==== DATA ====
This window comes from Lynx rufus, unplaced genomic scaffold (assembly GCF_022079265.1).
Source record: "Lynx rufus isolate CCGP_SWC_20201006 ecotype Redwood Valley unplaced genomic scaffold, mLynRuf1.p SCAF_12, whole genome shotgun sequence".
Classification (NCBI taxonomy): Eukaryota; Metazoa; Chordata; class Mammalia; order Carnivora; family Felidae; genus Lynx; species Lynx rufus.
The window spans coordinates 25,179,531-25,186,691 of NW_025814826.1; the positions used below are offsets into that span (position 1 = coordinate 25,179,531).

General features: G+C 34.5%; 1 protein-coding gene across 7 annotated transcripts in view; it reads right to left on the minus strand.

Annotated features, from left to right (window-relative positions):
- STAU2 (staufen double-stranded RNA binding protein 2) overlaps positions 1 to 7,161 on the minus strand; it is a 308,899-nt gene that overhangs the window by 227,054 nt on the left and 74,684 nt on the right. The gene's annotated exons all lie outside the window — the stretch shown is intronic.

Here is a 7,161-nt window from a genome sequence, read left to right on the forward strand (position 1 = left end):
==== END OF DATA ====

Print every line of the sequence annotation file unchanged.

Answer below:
This window comes from Lynx rufus, unplaced genomic scaffold (assembly GCF_022079265.1).
Source record: "Lynx rufus isolate CCGP_SWC_20201006 ecotype Redwood Valley unplaced genomic scaffold, mLynRuf1.p SCAF_12, whole genome shotgun sequence".
Classification (NCBI taxonomy): Eukaryota; Metazoa; Chordata; class Mammalia; order Carnivora; family Felidae; genus Lynx; species Lynx rufus.
The window spans coordinates 25,179,531-25,186,691 of NW_025814826.1; the positions used below are offsets into that span (position 1 = coordinate 25,179,531).

General features: G+C 34.5%; 1 protein-coding gene across 7 annotated transcripts in view; it reads right to left on the minus strand.

Annotated features, from left to right (window-relative positions):
- STAU2 (staufen double-stranded RNA binding protein 2) overlaps positions 1 to 7,161 on the minus strand; it is a 308,899-nt gene that overhangs the window by 227,054 nt on the left and 74,684 nt on the right. The gene's annotated exons all lie outside the window — the stretch shown is intronic.

Here is a 7,161-nt window from a genome sequence, read left to right on the forward strand (position 1 = left end):